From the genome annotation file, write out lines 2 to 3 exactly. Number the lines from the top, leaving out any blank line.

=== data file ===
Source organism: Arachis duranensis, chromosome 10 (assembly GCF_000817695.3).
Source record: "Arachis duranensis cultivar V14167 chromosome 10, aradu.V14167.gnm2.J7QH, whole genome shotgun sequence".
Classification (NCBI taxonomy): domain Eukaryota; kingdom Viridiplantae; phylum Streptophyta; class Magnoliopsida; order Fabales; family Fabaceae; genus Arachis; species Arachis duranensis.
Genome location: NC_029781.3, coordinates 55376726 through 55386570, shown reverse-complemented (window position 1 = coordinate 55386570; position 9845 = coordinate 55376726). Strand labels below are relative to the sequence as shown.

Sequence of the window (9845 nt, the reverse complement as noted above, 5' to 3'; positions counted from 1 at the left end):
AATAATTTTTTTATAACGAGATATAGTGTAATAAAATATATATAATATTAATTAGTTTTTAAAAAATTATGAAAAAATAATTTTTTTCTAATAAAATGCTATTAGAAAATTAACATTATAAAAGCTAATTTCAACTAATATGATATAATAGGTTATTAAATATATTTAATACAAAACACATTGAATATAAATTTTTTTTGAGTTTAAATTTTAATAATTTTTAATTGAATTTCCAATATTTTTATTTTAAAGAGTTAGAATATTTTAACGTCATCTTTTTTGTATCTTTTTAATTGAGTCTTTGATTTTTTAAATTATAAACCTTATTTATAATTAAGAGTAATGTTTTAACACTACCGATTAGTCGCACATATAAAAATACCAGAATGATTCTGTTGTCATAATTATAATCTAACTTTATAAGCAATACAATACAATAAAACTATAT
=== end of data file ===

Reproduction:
Source record: "Arachis duranensis cultivar V14167 chromosome 10, aradu.V14167.gnm2.J7QH, whole genome shotgun sequence".
Classification (NCBI taxonomy): domain Eukaryota; kingdom Viridiplantae; phylum Streptophyta; class Magnoliopsida; order Fabales; family Fabaceae; genus Arachis; species Arachis duranensis.